Friday, May 11, 2007

Sandy Ridge Trail

As I become more used to my car, I am beginning to venture farther and farther away from my comfort zone into territories I haven't regularly visited. For me, it seems the possibilities are endless. For instance, today I really pushed the limits for myself and drove into what is (for me) relatively unchartered territory; places I've never been before as a driver, alone, deciding when to leave and everything. My first stop was Sandy Ridge Trail.

Snaking up the side of one of our areas larger mountains is a dirt road complete with bumps, grooves and a steep incline on one side. As you acsend the trail in your vehicle, your ears gradually pop and you enter a world that is slightly behind in seasonal development. I noticed that the leaves were less advanced, and that ferns were less unravelled than they are in Owl Hollow. The elusive "black morel" might still be at it's peak at this elevation, so I intend to do some more searching this week.

Reaching the peak of the mountain where the road kind of levels out, I stopped at one of the pull offs to take some photos. I walked behind the anti-motorized vehicle gate onto a clear path of lush green grass; still wet from the sporadic rain showers we had throughout the day. On each side of the path was matted down dead fern growth with the "new" ferns poking out and beginning the new year's growth. I had forest on either side of me, although the forest on the right side of the trail was considerably thinner, with taller trees and practically no understory.

I noticed the looming storm clouds behind the silouhette of the trees and opted to snap a picture or two. The pictures must be pretty good because they really evoke the feeling I get when a storm is approaching each time I look at them.

stormy sky

Ferns, still dripping from the previous shower, also caught my eye.

dripping ferns

About forty yards down the path I just barely noticed something yellow catch my eye. I turned to see that I was not alone on this path, and that an eastern box turtle was spying on me amidst the dripping ferns. Neck outstretched, he gazed at me momentarily before pulling into his shell almost completely at my approach.

Eastern Box Turtle

Not as orange, or quite as large as the box turtle I'd photographed last August - I'm thinking this individual is younger. Then again, color vibrancy and such is probably extremely variable in this species so I can't really back up this assumption. Nevertheless, he posed for a couple photographs before I finally left him to amble around a fallen apple tree to search for yellow morels.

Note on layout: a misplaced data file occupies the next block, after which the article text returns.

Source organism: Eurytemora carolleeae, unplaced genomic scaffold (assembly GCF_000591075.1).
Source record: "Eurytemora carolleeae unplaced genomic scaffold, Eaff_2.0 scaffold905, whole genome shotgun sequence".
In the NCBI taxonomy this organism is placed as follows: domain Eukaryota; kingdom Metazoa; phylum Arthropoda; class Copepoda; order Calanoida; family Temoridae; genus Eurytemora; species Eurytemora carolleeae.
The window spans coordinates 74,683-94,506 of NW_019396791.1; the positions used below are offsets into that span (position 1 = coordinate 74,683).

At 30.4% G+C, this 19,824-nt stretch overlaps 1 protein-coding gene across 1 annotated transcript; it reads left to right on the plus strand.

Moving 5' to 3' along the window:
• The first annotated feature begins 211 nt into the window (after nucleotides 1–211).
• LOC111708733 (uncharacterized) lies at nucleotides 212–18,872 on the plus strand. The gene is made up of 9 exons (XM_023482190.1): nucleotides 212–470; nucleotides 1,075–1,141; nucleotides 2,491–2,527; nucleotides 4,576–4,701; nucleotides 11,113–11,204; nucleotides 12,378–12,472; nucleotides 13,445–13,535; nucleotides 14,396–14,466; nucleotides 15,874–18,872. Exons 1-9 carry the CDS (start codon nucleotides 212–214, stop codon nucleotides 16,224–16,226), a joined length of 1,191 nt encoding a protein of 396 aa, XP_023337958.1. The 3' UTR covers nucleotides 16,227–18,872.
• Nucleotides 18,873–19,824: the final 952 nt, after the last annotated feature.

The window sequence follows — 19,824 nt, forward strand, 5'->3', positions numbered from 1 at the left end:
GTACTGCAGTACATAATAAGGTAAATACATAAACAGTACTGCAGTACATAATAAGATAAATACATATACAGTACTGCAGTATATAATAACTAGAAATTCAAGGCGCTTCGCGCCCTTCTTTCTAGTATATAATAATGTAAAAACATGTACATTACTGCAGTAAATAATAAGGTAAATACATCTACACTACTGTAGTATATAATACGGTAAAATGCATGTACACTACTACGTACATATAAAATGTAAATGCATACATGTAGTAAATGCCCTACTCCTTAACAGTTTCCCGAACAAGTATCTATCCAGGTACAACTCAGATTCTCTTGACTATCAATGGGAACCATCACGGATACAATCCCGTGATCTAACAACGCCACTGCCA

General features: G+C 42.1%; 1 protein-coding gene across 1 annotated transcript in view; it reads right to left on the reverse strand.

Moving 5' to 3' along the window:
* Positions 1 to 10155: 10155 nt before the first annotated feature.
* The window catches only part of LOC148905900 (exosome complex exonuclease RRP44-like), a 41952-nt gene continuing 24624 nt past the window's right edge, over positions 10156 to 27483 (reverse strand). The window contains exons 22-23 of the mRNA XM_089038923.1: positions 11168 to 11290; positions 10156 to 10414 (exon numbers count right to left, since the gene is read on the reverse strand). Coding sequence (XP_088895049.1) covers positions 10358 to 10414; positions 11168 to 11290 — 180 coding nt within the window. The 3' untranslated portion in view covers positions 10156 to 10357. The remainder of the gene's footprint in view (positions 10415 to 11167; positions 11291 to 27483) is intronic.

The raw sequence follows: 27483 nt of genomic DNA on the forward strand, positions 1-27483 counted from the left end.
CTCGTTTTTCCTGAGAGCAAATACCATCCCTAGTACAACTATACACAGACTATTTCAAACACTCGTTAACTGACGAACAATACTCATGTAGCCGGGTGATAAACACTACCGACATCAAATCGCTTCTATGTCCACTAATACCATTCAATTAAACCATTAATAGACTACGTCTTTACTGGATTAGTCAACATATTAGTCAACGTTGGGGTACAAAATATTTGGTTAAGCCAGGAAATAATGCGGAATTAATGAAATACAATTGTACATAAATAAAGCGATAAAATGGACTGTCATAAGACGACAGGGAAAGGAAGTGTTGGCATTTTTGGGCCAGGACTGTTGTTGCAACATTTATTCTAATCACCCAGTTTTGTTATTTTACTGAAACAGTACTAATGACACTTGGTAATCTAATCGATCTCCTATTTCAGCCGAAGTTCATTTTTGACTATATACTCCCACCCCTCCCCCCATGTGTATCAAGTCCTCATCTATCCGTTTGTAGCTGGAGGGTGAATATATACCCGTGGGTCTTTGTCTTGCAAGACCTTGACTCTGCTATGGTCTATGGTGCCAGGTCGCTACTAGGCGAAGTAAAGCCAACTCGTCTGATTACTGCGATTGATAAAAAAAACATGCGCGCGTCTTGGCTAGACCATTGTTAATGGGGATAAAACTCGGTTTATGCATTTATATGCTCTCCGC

Eastern Box Turtle

Eventually I meandered around the edge of a spring fed pond; devoid of aquatic life minus insect larvae and tadpoles. The plantlife however was practically exploding from the water's edge.

Sandy Ridge Trail (swamp)


Empty handed would describe my status in regards to morels on Sandy Ridge. There was a sincere lack of american elm on the top of the mountain, so I'm thinking this is a species that prefers lower elevations. That said, there were a lot of white ash trees which ALSO host morels. I didn't spend much time looking however, the rain was coming and I'd forgotten my pancho at the house!

I cruised down the mountain and took a ride. I drove through the Pennsylvania countryside passing a couple Amish, including some adorable children toting a wagon as though they themselves were horses. I cruised slowly, watching for dying elm trees, but was at a loss for pull offs and had to do a "drive by scan" in my searches.

At some point I made the decision to return to the morel patch and look for stragglers before the slugs could get them. I also wanted to take a picture of the white phase of our wild violet that Jim (a horticulture expert) claims are a rare find as well.

Wild Violets (rare white phase)

I poked around in the grass a bit, moving clumps of grass out of the way by the fist fulls to scan the ground underneath. Luckily we had overlooked some that were cloaked in grass, and I had to do some digging to find enough to line the bottom of my bag.

Yellow Morel

Yellow "Gray" Morel

At one point I found something a little more active than a mushroom!


And so with the bottom of my bag lined with mushrooms I hopped in the car and headed back home with a smile on my face. I could taste them already.